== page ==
The economic downturn in Nigeria was triggered by a combination of declining oil price and spillovers from the COVID-19 outbreak, which not only led to a fall in the demand for oil products but also stopped economic activities from taking place when social distancing and lockdown policies were enforced.

Crude oil accounts for nearly 90 per cent of Nigeria’s foreign exchange earnings although it contributes less than 10 per cent to the GDP. It contributed just 8.73 per cent to the economy in the latest report.

Oil production fell to 1.67 million barrels a day from 1.81 million barrels in the previous quarter, according to Bloomberg figures, the lowest since the third quarter in 2016 when the economy last experienced a recession.

Also, production got tanked due to lockdown activities as farmers could not go to farm, neither could manufacturers produce, leading to an increase in prices of food produce, essential commodities and services since April, as reported by the NBS. Foreign trade also reduced in the first two quarters of the year.

According to the World Bank forecast, Nigeria’s economy will contract by 3.2 per cent in 2020, assuming the spread of COVID-19 is contained by the third quarter while the International Monetary Fund (IMF) predicts a contraction of 4.3 per cent. Before the pandemic and its attendant disruption, the economy was expected to grow by 2.1% in 2020.

Effects of recession on the citizen

There have been uproar on social media over the report published by the NBS. The recession comes at a time when the economy is already mired in a slowdown occasioned by the global coronavirus situation. The following is bound to happen to citizen during this period of recession.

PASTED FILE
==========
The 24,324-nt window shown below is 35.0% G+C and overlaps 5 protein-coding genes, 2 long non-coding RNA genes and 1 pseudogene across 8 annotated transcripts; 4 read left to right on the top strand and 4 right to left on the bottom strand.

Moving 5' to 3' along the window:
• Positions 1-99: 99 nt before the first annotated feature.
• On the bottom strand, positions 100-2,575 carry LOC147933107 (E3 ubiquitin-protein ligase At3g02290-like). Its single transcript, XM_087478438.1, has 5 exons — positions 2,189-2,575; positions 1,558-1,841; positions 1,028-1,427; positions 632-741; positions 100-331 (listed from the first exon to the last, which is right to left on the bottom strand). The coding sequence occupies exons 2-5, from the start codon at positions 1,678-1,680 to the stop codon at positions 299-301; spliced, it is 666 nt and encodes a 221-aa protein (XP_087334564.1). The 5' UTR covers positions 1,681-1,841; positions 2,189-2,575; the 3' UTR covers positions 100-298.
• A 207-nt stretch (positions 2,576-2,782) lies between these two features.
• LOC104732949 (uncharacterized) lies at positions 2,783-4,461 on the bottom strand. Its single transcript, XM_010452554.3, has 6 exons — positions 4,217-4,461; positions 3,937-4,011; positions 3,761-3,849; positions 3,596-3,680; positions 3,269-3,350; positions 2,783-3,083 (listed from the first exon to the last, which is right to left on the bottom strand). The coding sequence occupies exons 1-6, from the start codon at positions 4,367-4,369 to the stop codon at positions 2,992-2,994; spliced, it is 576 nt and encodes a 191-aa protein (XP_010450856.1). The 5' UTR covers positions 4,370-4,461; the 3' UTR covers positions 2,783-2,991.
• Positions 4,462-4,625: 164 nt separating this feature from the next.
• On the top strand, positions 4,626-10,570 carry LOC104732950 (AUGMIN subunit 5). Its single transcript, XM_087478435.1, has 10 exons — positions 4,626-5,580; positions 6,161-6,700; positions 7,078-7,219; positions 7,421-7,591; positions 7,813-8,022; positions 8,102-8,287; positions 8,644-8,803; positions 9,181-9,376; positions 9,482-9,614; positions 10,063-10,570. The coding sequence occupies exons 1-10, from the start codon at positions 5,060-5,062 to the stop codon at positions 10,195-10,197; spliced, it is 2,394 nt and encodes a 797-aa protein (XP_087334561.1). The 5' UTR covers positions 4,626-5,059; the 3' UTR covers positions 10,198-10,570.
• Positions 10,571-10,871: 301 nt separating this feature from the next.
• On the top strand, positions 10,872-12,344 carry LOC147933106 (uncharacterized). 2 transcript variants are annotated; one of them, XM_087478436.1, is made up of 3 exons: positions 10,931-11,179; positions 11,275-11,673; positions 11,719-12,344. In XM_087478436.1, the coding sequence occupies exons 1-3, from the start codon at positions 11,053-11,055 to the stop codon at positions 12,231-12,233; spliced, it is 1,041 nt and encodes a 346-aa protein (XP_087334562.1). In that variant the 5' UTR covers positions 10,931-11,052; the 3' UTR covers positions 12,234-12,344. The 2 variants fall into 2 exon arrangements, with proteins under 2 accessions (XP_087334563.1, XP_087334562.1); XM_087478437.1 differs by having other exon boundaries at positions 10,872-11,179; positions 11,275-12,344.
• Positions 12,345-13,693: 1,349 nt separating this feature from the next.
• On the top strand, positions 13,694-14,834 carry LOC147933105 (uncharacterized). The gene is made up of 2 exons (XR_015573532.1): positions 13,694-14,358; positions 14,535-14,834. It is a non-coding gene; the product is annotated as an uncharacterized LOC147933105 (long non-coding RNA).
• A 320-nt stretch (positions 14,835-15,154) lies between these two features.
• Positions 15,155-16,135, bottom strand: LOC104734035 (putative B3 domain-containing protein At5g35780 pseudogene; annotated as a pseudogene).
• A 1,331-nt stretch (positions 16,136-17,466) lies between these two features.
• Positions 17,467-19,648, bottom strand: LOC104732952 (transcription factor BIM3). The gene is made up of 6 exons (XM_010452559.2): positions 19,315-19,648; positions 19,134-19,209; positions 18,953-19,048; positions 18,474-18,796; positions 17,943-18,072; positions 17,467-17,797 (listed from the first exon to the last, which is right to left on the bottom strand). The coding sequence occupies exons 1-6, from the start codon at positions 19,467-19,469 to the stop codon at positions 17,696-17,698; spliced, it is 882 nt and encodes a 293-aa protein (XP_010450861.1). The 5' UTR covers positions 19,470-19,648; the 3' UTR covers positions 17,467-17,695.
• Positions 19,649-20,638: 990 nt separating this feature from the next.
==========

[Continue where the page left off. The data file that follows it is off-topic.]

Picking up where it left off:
Unemployment – When the economy of a country is in recession, firms are likely to produce less of their product, and will be needing few workers to execute their goals within that period of economy crisis.

Fall in interest rate – While struggling with recession, interest rates tends to fall. This is as a result of low rate in inflation and pumping of cash by the CBN in other to put the economy in order.

Stock market fall – At this period, the stock market will witness a drop due to low profit by firms.

Increase in price of commodity – This is evident in the current food inflation rate in the country at 14.23 in October, which is influenced by rise in food prices, other commodities and services.

How government can curb the recession

Recession in a picture
Recession under Buhari

The priority at this state is to help the economy achieve the goals of growth, full employment, and price stability.

Government can influence economic activities through two approaches: monetary policy and fiscal policy. Through monetary policy, the government should exert its power to regulate the money supply and level of interest rates. Through fiscal policy, it should adopt using its power to tax and to spend.

The federal government needs to protect low-income earners and businesses as seen with the exemption of minimum wage earners from tax payment in the 2020 Finance Bill and SMES from several tax obligations in the Companies and Allied Matters Act of 2020.